Qld Health worker jailed for fudging overtime claims

A FORMER Queensland Health worker who stole almost $40,000 from taxpayers during the government department's payroll debacle has been jailed for three months.

Caboolture woman Karma Elms, 36, pleaded guilty on Monday in the Brisbane Magistrates Court to 46 fraud-related offences committed between May 2010 and August 2011.

Crown prosecutor Sam Bain told the court Elms used her senior position to fudge her timesheets over a 15-month period to claim $39,352.19 in overtime she was not entitled to.

He said none of the money Elms stole had been paid back.

"The money was deposited into her bank account and subsequently spent," he said.

"Analysis of her bank account revealed about 24% of the money was taken out in cash and the remainder was used on rent, gift hampers, purchases at department stores and other online transactions.

"This was planned and systematic offending and a gross breach of trust."

Defence solicitor Mark Williams said Elms was under an enormous amount of stress at the time and was working long and tedious hours, in some cases up to 16 hours per day.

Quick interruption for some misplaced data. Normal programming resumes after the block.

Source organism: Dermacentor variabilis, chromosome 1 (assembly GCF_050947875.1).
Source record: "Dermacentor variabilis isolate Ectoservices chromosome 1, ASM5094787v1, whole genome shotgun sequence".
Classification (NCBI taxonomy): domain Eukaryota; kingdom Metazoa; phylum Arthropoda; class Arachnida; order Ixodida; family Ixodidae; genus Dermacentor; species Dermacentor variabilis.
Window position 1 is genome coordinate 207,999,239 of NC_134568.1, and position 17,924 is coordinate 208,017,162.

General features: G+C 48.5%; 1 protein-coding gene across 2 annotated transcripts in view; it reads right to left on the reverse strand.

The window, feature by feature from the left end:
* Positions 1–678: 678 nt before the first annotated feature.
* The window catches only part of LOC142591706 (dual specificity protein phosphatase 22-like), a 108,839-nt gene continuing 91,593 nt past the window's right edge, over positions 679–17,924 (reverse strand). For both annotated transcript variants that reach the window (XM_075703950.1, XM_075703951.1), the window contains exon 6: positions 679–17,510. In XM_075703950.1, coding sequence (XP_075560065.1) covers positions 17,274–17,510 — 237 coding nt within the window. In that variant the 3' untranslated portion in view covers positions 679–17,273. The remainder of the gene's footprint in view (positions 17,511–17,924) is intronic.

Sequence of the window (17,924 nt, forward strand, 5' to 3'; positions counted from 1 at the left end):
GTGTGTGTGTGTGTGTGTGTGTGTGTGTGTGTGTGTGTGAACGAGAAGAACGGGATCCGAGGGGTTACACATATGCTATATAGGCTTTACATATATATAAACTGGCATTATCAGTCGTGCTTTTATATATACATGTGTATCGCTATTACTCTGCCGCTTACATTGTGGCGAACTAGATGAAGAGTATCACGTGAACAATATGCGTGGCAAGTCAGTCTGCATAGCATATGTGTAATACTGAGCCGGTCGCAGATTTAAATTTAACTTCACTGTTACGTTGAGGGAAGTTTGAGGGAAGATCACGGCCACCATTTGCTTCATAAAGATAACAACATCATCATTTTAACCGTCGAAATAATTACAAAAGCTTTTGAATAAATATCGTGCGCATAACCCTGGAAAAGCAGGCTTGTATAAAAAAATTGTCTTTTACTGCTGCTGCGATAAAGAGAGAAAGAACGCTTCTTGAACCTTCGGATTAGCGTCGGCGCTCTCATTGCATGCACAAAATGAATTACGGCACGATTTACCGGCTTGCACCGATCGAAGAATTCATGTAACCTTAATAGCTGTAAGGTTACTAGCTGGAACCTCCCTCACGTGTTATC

He tendered character references to the court on Elms' behalf including one from a current Queensland Health employee.

"The offending took place during the Queensland Health payroll debacle where there was a lot of confusion and disarray at the time," he said.

"She attributes her offending to the level of stress she was under at the time."

Magistrate Wendy Cull sentenced Elms to two years behind bars but ordered she be released from jail after serving three months of the sentence.

Elms will remain on parole following her release for a further two years.

The Crime and Corruption Commission, which headed the investigation, said in a statement after the sentence was handed down that Elms' jailing should serve as a warning to all public servants.

CCC acting executive director Paxton Booth said any public sector employee who defrauded the government could expect to be caught and prosecuted.

"Dishonestly claiming and being paid overtime for work you have not done is a serious criminal offence," he said.

"It is totally unacceptable that public money was diverted from other essential health services which should benefit all Queenslanders."

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